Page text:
Global climate change could be causing staggeringly low water levels on Lake Superior, but normal variations in weather could also be behind the drop, say officials charged with monitoring lake levels.
Either way, weather is the reason for this year's unprecedented decline and it's going to take long periods of above-average precipitation to get things back to normal, insists David Fay, Canadian member of the International Lake Superior Board of Control.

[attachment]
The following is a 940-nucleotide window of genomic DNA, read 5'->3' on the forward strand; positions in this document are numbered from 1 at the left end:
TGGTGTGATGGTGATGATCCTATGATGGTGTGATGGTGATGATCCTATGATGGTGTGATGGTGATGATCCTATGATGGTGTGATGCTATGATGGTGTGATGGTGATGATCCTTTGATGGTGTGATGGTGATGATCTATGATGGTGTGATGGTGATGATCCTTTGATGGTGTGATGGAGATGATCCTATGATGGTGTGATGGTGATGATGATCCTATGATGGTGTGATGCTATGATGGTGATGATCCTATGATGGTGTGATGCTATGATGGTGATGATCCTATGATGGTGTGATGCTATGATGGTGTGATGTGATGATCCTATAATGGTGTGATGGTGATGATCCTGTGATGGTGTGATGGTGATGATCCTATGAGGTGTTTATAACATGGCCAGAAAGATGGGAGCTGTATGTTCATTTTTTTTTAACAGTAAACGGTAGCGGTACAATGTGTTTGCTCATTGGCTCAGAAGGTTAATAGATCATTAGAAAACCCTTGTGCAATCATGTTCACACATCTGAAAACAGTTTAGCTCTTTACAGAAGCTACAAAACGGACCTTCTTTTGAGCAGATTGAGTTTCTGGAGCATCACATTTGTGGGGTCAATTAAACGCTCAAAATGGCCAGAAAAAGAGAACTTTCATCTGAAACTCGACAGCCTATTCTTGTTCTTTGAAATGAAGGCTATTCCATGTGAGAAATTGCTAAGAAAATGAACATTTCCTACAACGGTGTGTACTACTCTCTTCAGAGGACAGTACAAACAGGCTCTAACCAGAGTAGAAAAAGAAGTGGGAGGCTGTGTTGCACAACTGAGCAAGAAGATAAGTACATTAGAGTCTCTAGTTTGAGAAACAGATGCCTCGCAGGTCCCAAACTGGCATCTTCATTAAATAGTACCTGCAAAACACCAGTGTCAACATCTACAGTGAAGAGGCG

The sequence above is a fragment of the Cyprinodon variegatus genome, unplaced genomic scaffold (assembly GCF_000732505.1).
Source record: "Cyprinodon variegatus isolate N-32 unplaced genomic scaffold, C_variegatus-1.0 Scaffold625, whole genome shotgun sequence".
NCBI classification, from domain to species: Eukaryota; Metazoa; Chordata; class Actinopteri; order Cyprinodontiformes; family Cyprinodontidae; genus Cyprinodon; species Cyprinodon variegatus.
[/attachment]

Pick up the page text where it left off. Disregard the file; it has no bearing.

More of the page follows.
|Low water levels are visible at Point Des Chenes, northwest of the Sault, where Lake Superior has receded far from the beach this year.
Shallow docks have been left high and dry this year and swimmers have been forced to walk further to get wet, as Lake Superior dropped to 53 centimetres below normal for the beginning of June and 40 centimetres below last year's level. That's just 10 centimetres higher than the record low, recorded in 1926.